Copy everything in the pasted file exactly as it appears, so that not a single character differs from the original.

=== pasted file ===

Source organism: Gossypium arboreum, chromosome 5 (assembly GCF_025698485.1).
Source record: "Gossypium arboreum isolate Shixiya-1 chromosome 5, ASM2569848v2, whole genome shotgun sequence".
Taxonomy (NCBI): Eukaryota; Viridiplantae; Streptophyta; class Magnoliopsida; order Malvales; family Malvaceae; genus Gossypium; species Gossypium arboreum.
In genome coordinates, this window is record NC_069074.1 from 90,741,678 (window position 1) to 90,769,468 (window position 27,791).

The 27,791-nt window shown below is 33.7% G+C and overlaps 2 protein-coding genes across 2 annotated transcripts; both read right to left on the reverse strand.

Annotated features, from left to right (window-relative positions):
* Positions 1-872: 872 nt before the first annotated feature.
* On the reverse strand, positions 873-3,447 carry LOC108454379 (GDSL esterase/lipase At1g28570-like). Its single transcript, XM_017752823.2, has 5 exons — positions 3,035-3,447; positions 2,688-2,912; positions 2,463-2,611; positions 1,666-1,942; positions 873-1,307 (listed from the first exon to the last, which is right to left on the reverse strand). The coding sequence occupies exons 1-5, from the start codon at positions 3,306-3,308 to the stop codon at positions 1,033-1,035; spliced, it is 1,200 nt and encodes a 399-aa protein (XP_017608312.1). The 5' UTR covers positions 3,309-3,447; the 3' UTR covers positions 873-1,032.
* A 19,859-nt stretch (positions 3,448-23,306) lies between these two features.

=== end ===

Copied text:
Source organism: Gossypium arboreum, chromosome 5 (assembly GCF_025698485.1).
Source record: "Gossypium arboreum isolate Shixiya-1 chromosome 5, ASM2569848v2, whole genome shotgun sequence".
Taxonomy (NCBI): Eukaryota; Viridiplantae; Streptophyta; class Magnoliopsida; order Malvales; family Malvaceae; genus Gossypium; species Gossypium arboreum.
In genome coordinates, this window is record NC_069074.1 from 90,741,678 (window position 1) to 90,769,468 (window position 27,791).

The 27,791-nt window shown below is 33.7% G+C and overlaps 2 protein-coding genes across 2 annotated transcripts; both read right to left on the reverse strand.

Annotated features, from left to right (window-relative positions):
* Positions 1-872: 872 nt before the first annotated feature.
* On the reverse strand, positions 873-3,447 carry LOC108454379 (GDSL esterase/lipase At1g28570-like). Its single transcript, XM_017752823.2, has 5 exons — positions 3,035-3,447; positions 2,688-2,912; positions 2,463-2,611; positions 1,666-1,942; positions 873-1,307 (listed from the first exon to the last, which is right to left on the reverse strand). The coding sequence occupies exons 1-5, from the start codon at positions 3,306-3,308 to the stop codon at positions 1,033-1,035; spliced, it is 1,200 nt and encodes a 399-aa protein (XP_017608312.1). The 5' UTR covers positions 3,309-3,447; the 3' UTR covers positions 873-1,032.
* A 19,859-nt stretch (positions 3,448-23,306) lies between these two features.